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Thankfulness Project: Loss

I'm a daughter, granddaughter & niece of pastors. I love God & studying the Bible and want to empower others to do the same.


Indeed, I count everything as loss because of the surpassing worth of knowing Christ Jesus my Lord. For his sake I have suffered the loss of all things and count them as rubbish, in order that I may gain Christ - Philippians 3:8, ESV

I am thankful for loss. This may seem contradictory, impossible, or even foolish to some. Others may hear that and think, well, “you don’t know what you’ve got til you lose it,” as Phil Collins sang. This is often true. Losing something makes me appreciate what I had, and even more so, what I still have, and who is still with me.

I didn’t appreciate the pantry full of food that sits just off my kitchen until one day I was temporarily homeless and had to go to a food pantry to acquire food that had been donated. I wasn’t thankful for my entire wardrobe of clothes and shoes until I lost it. I used to complain about going to the grocery store until I was told a story about a family member from Cuba who came to the United States for the first time. He walked into a grocery store and fell on his knees and wept at the abundance of food there to choose from, at the potential to buy more than he or his family could eat. In Cuba, the government told him how much he was allowed to buy. It wasn’t a matter merely of his being too poor to afford it. It was that there wasn’t enough food to go around, even if he had the money to buy more, though he wouldn’t have legally been allowed to. It was unfathomable to him that in America, we can buy all the food we want without the government regulating it, or that some people have so much money and spend so much on food, some need to regulate our diets because we are obese from over-consuming (not that this is the only reason for obesity, but that this reason even existing was beyond his comprehension).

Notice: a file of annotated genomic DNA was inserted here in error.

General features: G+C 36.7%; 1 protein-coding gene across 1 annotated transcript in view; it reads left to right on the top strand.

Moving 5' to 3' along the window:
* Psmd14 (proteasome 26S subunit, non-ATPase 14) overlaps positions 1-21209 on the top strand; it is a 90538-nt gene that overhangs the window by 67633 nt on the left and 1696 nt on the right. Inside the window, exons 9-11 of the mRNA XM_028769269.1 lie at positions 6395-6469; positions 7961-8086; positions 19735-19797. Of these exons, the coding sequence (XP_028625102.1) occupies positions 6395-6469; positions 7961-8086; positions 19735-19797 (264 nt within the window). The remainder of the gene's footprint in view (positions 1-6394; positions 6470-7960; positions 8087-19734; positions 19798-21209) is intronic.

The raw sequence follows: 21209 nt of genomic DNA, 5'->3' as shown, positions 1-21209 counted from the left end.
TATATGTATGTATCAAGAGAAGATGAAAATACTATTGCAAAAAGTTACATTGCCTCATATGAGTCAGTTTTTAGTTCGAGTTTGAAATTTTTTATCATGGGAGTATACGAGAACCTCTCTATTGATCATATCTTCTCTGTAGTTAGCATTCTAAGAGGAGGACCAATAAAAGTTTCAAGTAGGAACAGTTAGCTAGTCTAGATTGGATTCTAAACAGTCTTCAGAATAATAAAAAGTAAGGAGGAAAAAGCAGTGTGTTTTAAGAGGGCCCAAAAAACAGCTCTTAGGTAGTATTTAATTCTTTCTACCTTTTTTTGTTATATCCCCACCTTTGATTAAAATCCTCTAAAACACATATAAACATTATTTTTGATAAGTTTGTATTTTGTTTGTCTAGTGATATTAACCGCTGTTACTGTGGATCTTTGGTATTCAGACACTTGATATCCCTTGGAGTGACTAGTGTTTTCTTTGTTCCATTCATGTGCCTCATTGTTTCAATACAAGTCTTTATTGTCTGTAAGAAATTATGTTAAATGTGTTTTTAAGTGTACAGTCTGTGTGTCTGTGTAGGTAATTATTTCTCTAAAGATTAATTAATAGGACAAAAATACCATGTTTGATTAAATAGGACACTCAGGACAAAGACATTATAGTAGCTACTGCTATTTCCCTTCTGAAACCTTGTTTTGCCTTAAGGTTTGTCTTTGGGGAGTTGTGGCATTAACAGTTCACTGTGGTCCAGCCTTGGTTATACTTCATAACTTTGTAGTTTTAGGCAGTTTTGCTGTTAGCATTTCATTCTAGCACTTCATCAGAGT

We often don’t appreciate our jobs, our possessions, our friends, our family members, until we lose them, or they go away for a while, or we are stuck with the last words we said, or didn’t say to them.


I’m thankful for the good times I’ve had with the friends I’ve had and lost, those who have moved away and those who have passed on. But, as odd as it seems, I’m also thankful for the loss of them. Not to sound callused, and not only because it makes me appreciate them with fond memories, and not only because it helps me treat those who remain with more kindness, gentleness, and patience. But I am also thankful for the loss of those I have loved because in this, through this, Jesus draws me closer to Him. No other person can fill the void in my life of the people who have died. I may whisper to them at their graves the things I would have said to them, but I can’t feel their joy with me the way I used to when they were alive, except when I whisper it to my Father as well.